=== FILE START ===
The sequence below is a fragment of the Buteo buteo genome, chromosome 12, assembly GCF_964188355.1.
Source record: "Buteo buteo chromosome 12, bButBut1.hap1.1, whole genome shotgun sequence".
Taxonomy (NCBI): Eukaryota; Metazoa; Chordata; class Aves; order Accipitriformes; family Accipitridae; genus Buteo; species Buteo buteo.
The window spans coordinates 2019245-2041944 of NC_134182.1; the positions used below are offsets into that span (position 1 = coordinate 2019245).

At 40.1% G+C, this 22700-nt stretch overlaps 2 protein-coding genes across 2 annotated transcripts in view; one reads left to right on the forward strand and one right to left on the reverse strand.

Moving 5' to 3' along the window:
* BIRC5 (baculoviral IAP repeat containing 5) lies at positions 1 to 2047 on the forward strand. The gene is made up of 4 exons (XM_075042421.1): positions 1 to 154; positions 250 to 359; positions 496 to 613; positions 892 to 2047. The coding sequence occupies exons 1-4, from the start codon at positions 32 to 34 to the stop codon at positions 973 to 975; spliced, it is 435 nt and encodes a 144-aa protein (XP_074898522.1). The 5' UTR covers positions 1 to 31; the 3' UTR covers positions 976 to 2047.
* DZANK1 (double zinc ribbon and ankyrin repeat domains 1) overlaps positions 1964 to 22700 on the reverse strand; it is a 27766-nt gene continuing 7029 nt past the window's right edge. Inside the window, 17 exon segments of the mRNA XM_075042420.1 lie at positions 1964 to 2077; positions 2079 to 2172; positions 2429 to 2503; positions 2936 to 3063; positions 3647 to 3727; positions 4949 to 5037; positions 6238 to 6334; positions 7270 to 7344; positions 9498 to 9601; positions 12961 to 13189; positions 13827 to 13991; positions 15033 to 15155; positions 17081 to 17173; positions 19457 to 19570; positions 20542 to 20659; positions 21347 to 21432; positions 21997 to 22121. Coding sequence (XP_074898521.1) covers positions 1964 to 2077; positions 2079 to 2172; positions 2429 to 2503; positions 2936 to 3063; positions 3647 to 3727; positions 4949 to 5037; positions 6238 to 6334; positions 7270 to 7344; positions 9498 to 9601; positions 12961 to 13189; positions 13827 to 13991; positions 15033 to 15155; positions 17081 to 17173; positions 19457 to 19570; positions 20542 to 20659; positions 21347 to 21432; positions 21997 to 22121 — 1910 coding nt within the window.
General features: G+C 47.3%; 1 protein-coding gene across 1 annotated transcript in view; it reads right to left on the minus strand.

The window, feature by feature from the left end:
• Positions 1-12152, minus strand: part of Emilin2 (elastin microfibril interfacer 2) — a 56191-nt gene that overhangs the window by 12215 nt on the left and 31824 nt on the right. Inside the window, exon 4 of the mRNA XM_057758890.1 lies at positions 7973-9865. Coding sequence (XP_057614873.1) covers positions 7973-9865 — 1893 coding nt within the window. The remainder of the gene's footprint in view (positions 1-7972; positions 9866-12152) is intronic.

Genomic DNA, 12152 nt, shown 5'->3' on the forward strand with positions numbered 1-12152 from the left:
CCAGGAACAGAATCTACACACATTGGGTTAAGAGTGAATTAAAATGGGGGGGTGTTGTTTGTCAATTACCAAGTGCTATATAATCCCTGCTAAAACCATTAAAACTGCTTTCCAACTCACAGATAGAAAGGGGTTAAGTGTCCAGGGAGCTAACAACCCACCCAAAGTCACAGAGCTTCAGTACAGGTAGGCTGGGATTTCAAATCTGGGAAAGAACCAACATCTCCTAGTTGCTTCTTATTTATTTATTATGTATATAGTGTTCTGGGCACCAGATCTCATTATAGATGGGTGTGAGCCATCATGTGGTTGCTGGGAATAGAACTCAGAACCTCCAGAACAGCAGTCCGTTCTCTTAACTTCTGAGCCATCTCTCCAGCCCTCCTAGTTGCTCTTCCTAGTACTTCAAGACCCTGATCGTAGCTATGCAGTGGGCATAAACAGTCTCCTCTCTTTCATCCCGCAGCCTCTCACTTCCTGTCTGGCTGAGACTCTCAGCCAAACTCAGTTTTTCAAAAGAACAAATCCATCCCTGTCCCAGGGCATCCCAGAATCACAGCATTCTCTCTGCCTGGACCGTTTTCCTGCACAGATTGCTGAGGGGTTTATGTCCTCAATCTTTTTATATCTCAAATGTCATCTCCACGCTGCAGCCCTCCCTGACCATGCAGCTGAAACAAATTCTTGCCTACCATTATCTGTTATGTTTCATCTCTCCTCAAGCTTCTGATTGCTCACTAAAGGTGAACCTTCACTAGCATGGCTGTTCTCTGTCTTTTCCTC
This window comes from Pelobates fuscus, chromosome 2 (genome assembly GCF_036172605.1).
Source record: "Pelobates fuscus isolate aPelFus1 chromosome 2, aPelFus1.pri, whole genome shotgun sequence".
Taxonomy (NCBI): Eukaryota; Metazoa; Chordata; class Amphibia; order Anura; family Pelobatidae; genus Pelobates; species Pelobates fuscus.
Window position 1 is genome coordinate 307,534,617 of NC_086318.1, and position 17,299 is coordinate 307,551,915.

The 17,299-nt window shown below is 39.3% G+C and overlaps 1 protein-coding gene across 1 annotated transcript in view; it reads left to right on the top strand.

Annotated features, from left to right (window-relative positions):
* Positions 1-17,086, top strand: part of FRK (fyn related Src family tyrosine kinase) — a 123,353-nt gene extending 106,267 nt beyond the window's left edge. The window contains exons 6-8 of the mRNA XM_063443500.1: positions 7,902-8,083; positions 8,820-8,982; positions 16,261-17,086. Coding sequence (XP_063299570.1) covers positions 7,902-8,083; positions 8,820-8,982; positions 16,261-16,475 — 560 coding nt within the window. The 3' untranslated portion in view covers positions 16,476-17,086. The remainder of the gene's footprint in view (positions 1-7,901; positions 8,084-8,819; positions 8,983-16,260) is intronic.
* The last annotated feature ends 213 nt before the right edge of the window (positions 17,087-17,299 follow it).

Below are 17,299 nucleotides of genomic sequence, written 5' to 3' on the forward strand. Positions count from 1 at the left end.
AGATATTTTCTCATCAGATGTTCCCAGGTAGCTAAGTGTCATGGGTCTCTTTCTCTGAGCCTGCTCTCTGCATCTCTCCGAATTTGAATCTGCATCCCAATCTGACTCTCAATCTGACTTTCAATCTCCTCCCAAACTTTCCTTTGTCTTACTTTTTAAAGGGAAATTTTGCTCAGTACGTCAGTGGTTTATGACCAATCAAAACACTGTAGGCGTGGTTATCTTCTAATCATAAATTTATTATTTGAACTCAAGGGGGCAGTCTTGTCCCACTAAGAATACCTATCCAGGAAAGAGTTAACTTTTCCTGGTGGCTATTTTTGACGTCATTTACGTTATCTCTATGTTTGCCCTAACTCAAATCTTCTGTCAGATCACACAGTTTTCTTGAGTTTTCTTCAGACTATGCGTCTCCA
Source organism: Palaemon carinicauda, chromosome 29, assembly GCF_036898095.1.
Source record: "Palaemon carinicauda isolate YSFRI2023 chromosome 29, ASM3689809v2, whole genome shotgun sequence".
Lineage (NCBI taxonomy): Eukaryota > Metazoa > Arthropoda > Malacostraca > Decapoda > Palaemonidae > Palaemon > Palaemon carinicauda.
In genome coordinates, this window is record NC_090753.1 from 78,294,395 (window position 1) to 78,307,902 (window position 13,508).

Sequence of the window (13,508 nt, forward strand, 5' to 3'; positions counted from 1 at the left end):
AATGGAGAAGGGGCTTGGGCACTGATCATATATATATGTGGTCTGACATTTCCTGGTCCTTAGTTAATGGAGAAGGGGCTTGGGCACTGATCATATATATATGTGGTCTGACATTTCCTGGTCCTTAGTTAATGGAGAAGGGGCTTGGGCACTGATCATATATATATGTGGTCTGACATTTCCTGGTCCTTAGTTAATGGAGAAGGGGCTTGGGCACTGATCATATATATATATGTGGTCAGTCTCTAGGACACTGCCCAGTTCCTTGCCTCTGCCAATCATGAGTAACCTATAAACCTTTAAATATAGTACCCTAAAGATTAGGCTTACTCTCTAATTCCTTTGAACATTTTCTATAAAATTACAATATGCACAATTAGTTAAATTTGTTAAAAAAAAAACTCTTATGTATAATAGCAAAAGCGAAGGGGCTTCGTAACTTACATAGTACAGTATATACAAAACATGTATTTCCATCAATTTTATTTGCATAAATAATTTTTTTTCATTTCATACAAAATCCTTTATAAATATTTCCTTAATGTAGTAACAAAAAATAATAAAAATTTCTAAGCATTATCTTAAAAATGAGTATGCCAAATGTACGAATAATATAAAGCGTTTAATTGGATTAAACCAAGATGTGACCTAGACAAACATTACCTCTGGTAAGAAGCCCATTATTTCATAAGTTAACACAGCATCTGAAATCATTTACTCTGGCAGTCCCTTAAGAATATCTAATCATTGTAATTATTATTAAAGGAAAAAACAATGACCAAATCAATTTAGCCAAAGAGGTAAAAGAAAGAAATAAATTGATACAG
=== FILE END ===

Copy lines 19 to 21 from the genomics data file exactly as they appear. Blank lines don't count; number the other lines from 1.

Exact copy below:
Annotated features, from left to right (window-relative positions):
* Positions 1-17,086, top strand: part of FRK (fyn related Src family tyrosine kinase) — a 123,353-nt gene extending 106,267 nt beyond the window's left edge. The window contains exons 6-8 of the mRNA XM_063443500.1: positions 7,902-8,083; positions 8,820-8,982; positions 16,261-17,086. Coding sequence (XP_063299570.1) covers positions 7,902-8,083; positions 8,820-8,982; positions 16,261-16,475 — 560 coding nt within the window. The 3' untranslated portion in view covers positions 16,476-17,086. The remainder of the gene's footprint in view (positions 1-7,901; positions 8,084-8,819; positions 8,983-16,260) is intronic.
* The last annotated feature ends 213 nt before the right edge of the window (positions 17,087-17,299 follow it).